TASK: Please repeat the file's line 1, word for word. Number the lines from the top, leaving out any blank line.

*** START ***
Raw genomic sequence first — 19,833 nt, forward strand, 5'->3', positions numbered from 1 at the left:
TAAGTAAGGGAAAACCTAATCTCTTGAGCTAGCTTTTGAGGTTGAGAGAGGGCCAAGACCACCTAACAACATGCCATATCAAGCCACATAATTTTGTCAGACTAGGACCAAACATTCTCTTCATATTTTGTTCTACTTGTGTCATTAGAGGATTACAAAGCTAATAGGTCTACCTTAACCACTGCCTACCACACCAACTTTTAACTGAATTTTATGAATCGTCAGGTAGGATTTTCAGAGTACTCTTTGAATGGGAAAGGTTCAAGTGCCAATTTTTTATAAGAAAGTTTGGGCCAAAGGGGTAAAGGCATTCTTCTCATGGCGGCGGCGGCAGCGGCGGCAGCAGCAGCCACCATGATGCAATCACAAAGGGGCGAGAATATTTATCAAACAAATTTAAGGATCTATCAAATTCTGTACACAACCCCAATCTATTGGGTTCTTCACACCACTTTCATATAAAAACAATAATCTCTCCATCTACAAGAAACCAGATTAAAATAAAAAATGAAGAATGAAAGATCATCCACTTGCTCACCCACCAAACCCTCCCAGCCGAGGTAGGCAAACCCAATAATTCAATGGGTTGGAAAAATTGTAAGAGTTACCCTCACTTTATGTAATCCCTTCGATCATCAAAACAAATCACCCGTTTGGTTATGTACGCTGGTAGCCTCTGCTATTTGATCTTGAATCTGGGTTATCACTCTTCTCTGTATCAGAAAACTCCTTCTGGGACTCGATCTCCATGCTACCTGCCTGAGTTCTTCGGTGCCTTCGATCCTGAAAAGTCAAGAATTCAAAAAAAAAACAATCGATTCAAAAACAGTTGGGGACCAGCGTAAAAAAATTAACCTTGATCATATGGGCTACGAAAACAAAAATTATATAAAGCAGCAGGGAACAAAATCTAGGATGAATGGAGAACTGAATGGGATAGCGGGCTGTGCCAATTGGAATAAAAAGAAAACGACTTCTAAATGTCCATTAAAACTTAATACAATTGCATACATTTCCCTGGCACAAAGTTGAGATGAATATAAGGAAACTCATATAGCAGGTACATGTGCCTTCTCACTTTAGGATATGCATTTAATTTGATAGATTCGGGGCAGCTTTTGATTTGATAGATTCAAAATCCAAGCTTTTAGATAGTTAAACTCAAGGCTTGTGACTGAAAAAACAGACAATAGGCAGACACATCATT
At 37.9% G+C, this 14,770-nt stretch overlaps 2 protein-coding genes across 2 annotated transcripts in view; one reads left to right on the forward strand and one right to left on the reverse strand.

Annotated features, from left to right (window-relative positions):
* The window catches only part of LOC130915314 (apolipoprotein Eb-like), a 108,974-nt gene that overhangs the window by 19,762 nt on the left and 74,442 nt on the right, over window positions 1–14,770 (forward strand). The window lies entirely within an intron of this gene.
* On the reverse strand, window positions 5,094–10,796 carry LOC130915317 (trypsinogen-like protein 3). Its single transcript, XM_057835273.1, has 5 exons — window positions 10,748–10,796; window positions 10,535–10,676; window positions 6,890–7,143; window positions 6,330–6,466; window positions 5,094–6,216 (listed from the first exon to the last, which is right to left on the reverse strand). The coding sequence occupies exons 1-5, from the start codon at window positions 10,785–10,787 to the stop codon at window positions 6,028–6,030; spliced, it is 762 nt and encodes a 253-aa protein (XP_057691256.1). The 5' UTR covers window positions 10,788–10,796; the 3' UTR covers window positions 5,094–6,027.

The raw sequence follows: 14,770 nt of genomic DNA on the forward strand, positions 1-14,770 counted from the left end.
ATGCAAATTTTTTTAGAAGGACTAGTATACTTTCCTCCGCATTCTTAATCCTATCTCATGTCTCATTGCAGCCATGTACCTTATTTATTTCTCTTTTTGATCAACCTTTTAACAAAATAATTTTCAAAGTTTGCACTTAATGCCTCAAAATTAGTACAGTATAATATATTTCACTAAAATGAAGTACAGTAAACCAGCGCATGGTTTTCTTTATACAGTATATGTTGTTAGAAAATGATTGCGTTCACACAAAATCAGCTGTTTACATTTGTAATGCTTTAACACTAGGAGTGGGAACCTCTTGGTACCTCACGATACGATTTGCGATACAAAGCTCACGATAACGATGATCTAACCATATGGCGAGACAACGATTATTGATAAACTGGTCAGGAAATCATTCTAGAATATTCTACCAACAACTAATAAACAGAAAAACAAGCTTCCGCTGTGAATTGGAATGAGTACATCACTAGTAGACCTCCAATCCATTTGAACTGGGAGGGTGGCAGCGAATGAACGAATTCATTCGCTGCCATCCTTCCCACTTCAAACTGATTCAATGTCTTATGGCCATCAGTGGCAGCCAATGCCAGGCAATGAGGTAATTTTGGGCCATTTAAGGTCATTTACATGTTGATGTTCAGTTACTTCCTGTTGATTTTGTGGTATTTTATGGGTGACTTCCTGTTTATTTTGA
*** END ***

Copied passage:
Raw genomic sequence first — 19,833 nt, forward strand, 5'->3', positions numbered from 1 at the left: